Another way to do this is to find folks who are available to work part time in the evenings and weekends. But this approach brings uncertainty into the project, because these programmers have high chance to treat part-time work as low priority in case there is an increase in working hours at their full time work place. Also this option may work for building prototypes and demos. The moment you have to build the real stuff you will need full time programmers.

What sources/routes could tech start-ups use to find the right manpower – job portals, executive search firms, campus interviews?

None of the above works for startups. See answer to the first question

I’d especially appreciate any example you can share with me that showcases how your company was able to recruit the right tech talent and the kind of remuneration agreement you proposed for the talented staff.

At madhouse, after approx 1 year of operations, we found a great tech co-founder (Ankur Agrawal), who single handedly build a lot of parts of the product and since he was a co-founder there was no salary to be paid, until we got funded.

There is another model which has worked for Instablogs (I am an advisor to Instablogs). Ankit (founder of Instablogs) developed the initial version of product, got the traction and later started hiring bright freshers from not so popular colleges. They created a very good training program using which they are able to create very good programmers out of the fresh engineers in record time. For pulling this off Instablogs had to move from Delhi to Shimla, where they were able to find good fresher engineers, who were eager to take a job, learn and do well.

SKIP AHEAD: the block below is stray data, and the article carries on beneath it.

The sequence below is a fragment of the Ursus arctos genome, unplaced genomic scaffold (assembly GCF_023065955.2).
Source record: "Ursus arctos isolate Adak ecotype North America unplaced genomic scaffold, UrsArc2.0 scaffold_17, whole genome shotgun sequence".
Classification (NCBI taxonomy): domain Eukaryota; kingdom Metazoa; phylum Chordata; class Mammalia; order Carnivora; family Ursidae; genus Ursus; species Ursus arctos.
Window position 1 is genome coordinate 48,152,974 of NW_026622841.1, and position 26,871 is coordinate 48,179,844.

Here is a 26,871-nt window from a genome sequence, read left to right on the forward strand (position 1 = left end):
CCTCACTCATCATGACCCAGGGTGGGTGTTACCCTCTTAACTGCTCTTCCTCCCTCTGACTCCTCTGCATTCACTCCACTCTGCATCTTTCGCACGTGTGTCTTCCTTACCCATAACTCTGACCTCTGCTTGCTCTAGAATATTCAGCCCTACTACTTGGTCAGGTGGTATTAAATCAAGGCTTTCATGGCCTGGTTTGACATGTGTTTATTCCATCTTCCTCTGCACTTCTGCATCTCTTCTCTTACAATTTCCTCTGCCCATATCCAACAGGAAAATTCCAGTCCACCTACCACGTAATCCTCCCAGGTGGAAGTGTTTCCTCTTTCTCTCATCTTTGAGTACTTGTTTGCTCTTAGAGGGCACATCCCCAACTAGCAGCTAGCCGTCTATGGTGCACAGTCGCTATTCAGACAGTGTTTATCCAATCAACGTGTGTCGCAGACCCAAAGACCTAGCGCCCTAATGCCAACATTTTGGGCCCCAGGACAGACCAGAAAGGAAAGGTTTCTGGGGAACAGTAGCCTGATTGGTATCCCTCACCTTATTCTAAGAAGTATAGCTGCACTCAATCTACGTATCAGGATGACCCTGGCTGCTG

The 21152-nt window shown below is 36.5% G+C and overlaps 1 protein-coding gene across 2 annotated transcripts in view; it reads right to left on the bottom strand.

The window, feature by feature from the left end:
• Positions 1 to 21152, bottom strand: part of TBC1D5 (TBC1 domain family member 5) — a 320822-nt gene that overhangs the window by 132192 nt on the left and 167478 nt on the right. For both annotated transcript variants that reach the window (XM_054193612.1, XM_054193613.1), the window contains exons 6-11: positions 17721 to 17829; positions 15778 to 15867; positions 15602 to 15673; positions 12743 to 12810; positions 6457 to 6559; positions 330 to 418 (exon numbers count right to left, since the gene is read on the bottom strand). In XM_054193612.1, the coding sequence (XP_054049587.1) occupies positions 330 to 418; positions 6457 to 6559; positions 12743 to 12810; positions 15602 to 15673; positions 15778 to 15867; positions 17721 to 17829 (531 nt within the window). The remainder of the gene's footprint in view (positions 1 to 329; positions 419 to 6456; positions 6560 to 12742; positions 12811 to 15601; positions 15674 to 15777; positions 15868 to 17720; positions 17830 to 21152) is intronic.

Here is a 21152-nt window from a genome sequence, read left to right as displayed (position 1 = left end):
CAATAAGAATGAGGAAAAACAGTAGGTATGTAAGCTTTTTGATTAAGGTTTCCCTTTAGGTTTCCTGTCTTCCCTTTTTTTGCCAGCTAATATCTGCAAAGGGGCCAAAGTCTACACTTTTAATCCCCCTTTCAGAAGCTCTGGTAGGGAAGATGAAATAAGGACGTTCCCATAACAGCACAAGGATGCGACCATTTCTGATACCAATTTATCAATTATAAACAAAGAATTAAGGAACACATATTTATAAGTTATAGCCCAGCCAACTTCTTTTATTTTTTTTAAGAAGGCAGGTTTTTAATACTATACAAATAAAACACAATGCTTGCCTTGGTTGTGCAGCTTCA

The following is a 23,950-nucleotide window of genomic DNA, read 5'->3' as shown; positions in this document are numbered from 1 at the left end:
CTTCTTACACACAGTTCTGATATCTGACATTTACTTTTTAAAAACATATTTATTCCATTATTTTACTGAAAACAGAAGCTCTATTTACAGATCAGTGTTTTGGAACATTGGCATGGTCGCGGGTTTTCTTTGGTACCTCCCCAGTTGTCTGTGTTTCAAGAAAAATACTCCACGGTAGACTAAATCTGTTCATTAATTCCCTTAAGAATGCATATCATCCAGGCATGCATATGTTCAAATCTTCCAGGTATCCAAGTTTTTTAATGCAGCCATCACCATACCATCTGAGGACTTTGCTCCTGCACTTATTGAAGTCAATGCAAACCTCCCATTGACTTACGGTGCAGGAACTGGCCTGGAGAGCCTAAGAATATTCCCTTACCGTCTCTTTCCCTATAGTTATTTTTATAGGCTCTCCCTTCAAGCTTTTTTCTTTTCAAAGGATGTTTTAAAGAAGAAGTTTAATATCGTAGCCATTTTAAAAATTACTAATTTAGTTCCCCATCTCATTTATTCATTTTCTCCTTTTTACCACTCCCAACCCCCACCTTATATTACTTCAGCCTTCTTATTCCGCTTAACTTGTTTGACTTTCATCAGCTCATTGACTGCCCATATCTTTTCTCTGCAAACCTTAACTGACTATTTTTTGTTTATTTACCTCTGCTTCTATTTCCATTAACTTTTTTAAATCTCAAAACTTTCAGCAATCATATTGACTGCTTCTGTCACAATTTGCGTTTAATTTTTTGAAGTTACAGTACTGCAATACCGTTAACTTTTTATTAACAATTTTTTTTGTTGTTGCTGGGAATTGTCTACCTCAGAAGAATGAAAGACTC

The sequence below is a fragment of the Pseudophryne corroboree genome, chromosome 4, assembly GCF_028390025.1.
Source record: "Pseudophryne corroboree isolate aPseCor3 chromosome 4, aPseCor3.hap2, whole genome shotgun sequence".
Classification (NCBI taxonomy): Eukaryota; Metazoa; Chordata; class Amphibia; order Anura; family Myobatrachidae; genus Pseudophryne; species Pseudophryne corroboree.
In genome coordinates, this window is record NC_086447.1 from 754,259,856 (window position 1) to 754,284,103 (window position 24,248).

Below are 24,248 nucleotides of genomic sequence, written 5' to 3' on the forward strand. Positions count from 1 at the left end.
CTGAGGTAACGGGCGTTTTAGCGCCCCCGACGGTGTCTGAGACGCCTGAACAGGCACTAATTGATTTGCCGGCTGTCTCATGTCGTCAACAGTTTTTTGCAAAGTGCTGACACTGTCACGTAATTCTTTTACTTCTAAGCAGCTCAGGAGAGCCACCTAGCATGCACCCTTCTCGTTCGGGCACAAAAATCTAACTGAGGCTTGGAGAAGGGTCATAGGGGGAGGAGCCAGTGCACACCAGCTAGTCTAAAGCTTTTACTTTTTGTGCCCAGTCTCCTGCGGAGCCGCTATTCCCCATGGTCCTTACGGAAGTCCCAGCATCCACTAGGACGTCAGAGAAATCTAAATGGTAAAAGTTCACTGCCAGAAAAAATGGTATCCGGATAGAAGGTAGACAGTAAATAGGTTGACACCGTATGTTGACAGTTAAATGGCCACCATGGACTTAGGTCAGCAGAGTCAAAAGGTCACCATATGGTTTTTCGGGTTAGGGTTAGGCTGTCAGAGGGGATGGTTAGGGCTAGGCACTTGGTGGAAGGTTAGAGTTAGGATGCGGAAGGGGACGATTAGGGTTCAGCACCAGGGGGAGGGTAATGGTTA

A question relating to the Instablogs example you shared. There is a possibility of the fresh engineers moving off to greener pastures after being trained. What measures did Instablogs take to prevent

I disagree with definition you have indicated for Greener pastures.

  • Green pastured != higher salaries.
  • A job = salary + learning + challenges + working at a place which gives you happyness.

That’s exactly what Instablogs has done, they provide the people with

  • Constant learning and fast growth in knowledge
  • Opportunity to work on cutting edge technologies
  • A place to work where they are allowed to make mistakes, have fun and enjoy life
  • Opportunity to create from scratch

These programmers obviously have friends who work in other tech companies on higher salaries etc, but they realize that their knowledge is far superior as compared to those guys who are getting paid more but are doing UNINTERESTING and NON GROWTH work. Basically at Instablogs people are upwinding and others are essentially downwinding.

There was a recent case of one guy who left for higher salary and came back with couple of weeks saying that he just did not enjoy working at his new job and this has become a live example of all other guys in the team.

Also read: Joining a pre-VC startup

anger management

Arasu sent me this nice article on anger management. This article comes from

Handling workplace anger
18 Jan 2005 | Dan Bobinski

We often see people getting mad at work, and the ripple-effects are never very good. Anger as a reaction to bad news is a common scene, and anger as an intimidator is often used to get results.
Since coworkers lose a lot of respect for those who vent on a regular basis, what can be done about it?
First we need to find out what causes people to get mad.